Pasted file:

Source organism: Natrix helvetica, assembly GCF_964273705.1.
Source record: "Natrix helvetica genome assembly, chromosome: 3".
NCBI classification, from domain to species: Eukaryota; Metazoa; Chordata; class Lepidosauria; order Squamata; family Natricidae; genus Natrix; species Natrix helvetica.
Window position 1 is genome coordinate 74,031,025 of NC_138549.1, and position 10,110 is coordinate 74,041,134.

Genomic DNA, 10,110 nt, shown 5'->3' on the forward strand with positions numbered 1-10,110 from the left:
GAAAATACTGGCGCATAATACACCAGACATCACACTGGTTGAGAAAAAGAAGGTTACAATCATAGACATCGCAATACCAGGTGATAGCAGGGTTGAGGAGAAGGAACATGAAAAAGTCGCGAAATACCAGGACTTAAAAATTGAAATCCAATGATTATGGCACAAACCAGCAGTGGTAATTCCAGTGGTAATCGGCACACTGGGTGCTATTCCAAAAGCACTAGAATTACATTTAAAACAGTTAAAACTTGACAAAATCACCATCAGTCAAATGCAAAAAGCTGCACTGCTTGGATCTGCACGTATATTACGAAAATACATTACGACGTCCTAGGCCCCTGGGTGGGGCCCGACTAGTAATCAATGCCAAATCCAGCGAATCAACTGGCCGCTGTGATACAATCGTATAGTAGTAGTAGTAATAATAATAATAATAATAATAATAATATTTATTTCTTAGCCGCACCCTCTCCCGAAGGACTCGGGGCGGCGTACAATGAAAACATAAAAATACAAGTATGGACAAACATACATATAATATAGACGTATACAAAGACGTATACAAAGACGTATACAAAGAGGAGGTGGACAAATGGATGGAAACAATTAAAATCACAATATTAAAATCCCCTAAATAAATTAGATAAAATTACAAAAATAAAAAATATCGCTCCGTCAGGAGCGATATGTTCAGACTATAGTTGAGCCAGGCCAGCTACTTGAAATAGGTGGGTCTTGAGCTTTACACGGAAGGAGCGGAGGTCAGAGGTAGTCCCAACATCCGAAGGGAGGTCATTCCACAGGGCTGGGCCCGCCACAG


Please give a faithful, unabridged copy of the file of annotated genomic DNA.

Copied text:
Source organism: Natrix helvetica, assembly GCF_964273705.1.
Source record: "Natrix helvetica genome assembly, chromosome: 3".
NCBI classification, from domain to species: Eukaryota; Metazoa; Chordata; class Lepidosauria; order Squamata; family Natricidae; genus Natrix; species Natrix helvetica.
Window position 1 is genome coordinate 74,031,025 of NC_138549.1, and position 10,110 is coordinate 74,041,134.

Genomic DNA, 10,110 nt, shown 5'->3' on the forward strand with positions numbered 1-10,110 from the left:
GAAAATACTGGCGCATAATACACCAGACATCACACTGGTTGAGAAAAAGAAGGTTACAATCATAGACATCGCAATACCAGGTGATAGCAGGGTTGAGGAGAAGGAACATGAAAAAGTCGCGAAATACCAGGACTTAAAAATTGAAATCCAATGATTATGGCACAAACCAGCAGTGGTAATTCCAGTGGTAATCGGCACACTGGGTGCTATTCCAAAAGCACTAGAATTACATTTAAAACAGTTAAAACTTGACAAAATCACCATCAGTCAAATGCAAAAAGCTGCACTGCTTGGATCTGCACGTATATTACGAAAATACATTACGACGTCCTAGGCCCCTGGGTGGGGCCCGACTAGTAATCAATGCCAAATCCAGCGAATCAACTGGCCGCTGTGATACAATCGTATAGTAGTAGTAGTAATAATAATAATAATAATAATAATAATATTTATTTCTTAGCCGCACCCTCTCCCGAAGGACTCGGGGCGGCGTACAATGAAAACATAAAAATACAAGTATGGACAAACATACATATAATATAGACGTATACAAAGACGTATACAAAGACGTATACAAAGAGGAGGTGGACAAATGGATGGAAACAATTAAAATCACAATATTAAAATCCCCTAAATAAATTAGATAAAATTACAAAAATAAAAAATATCGCTCCGTCAGGAGCGATATGTTCAGACTATAGTTGAGCCAGGCCAGCTACTTGAAATAGGTGGGTCTTGAGCTTTACACGGAAGGAGCGGAGGTCAGAGGTAGTCCCAACATCCGAAGGGAGGTCATTCCACAGGGCTGGGCCCGCCACAG